VIRGINIA BEACH, Va. - A makeshift memorial for Donovon Lynch continues to grow at 20th Street and Pacific Avenue where Virginia Beach Police said he was shot and killed by one of their own.
Protesters with Black Lives Matter 757 gathered on the boardwalk Saturday calling for justice for the 25-year-old man and for Deshayla Harris, 28, who was also killed in last week’s string of shootings at the Oceanfront.
Police said Harris was an innocent bystander caught in the crossfire. A stray bullet took her life, according to police.
No arrests have been made in connection to Harris’ death.
“We do not have transparency; we never have,” said Pops Holmes, a protester with BLM 757 and BLM RVA.
During a special City Council meeting on March 30, Virginia Beach Police Chief Paul Neudigate said surveillance video was recovered from the first crime scene at Atlantic Avenue and 20th Street, but there was no city video for the officer-involved shooting.
The chief also said the officer involved in the shooting cited the Fifth Amendment.
“It’s hard to be transparent when you have very little information to guide our response and investigation,” Neudigate said.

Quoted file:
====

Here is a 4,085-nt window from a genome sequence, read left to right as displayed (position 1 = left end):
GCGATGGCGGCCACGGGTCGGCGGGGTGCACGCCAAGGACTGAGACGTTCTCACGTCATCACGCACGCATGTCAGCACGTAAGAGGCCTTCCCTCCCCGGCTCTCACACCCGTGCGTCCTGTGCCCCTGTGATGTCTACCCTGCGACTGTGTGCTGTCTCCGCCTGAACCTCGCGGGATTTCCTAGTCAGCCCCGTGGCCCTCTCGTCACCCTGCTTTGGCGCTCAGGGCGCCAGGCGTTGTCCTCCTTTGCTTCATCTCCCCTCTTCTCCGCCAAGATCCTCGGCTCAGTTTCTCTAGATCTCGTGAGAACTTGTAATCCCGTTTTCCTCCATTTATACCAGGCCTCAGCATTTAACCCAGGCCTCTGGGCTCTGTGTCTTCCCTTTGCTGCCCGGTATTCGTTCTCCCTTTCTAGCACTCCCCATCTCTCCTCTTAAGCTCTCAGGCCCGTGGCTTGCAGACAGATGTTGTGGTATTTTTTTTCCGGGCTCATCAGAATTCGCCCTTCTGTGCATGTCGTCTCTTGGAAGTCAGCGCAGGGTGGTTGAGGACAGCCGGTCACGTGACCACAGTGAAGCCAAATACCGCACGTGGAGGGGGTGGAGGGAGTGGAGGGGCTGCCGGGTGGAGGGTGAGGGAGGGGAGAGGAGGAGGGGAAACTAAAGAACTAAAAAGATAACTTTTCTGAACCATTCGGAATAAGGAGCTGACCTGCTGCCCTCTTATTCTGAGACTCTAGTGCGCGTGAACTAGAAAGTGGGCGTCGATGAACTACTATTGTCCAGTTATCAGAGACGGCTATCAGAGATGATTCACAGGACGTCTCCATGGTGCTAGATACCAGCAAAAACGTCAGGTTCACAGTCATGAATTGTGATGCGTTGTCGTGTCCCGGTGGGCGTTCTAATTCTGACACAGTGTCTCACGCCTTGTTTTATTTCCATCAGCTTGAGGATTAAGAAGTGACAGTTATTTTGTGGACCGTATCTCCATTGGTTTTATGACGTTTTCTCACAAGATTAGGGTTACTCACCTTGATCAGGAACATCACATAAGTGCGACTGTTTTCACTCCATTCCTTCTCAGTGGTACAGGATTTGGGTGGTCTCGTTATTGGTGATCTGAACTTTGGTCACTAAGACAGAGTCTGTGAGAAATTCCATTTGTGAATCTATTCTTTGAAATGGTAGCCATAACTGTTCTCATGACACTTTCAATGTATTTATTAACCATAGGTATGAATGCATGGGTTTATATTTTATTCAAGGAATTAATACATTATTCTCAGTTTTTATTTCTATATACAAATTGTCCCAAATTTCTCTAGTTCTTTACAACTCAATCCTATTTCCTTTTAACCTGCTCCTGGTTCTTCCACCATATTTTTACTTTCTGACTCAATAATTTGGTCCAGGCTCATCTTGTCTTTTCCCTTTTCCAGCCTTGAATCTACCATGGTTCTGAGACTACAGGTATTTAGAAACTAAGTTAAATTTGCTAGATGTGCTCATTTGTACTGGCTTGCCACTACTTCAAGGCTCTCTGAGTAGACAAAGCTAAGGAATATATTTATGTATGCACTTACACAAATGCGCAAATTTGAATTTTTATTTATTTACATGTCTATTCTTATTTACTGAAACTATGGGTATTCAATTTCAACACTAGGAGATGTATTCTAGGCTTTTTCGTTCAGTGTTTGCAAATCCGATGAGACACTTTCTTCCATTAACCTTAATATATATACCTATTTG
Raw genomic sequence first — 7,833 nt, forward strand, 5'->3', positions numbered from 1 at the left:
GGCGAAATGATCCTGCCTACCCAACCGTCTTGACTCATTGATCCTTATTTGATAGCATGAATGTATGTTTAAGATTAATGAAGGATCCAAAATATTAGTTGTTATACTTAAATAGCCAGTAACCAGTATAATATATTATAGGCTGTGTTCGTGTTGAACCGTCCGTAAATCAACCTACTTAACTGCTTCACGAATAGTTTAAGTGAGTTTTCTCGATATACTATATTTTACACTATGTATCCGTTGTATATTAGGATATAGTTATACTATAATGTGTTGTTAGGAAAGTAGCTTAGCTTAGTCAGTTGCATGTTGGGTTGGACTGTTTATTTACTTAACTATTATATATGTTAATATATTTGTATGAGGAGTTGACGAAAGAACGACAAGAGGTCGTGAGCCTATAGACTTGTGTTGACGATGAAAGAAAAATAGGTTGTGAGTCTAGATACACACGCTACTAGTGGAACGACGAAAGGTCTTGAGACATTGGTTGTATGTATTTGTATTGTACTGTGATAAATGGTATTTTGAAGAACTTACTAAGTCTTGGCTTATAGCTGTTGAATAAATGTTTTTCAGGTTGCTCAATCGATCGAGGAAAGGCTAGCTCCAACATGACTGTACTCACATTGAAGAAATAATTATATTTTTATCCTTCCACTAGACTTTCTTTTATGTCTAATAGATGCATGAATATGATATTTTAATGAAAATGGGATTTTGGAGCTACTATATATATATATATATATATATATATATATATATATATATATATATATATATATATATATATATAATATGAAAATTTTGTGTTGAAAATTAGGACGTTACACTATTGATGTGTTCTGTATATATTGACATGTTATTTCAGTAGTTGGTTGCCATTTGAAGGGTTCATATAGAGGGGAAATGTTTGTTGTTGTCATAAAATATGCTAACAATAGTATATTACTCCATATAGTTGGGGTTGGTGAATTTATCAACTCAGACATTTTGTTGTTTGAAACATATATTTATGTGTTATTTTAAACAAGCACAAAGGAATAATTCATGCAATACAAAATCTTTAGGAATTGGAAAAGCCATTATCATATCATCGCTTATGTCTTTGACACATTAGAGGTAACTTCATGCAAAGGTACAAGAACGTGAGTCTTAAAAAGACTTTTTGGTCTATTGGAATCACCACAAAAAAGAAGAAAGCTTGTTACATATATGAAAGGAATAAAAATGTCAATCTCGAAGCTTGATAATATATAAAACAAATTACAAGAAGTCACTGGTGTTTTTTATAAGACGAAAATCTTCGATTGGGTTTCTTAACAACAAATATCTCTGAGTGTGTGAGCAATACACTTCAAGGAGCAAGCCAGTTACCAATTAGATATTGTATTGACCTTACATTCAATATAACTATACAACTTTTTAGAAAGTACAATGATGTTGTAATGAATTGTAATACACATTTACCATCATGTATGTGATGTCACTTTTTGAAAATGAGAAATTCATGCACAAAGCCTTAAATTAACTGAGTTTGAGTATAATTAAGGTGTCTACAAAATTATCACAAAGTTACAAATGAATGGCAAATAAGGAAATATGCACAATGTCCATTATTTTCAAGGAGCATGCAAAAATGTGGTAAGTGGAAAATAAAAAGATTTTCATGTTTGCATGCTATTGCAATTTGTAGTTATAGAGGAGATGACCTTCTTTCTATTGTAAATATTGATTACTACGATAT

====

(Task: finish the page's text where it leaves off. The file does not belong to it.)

Protesters questioned the shooting of Lynch and lack of surveillance video and body camera footage.
“During the protest, police were able to recognize who we were through facial recognition, through all the cameras in the city and drones and everything else, so there should be some footage of Donovon Lynch being shot by a police officer,” said Holmes.
Meantime, police beefed up security the first weekend since the shootings to curb violence. Mounted patrol officers were on standby.
With the increased police presence, many people still did not feel safe.
“I would come down here more, but especially when weather gets nice, VBPD is kind of…” paused Heavyn Smith of Virginia Beach.
“Trigger happy,” said Smith’s friend Damien Stennett.
Smith said, “Not even, yeah trigger happy but a little bit aggressive sometimes, especially toward young people and young people of color down at the Oceanfront.”
Smith said police need more de-escalation training.
“You need to increase police presence and increase de-escalation tactics,” she said. “If you don’t know how to de-escalate a situation, it’s just a whole lot more police presence and a whole lot of citizens uncomfortable and that’s going to clash.”
Olivia Chamberlain and her friends, however, were not deterred by the deadly shootings on March 26. They said they do feel safe.
“We can’t stop living,” said Chamberlain of King and Queen County. “The world is bad all over. We just got to do what we got to do to survive out here now. We can’t stop our life because other stuff is going on.”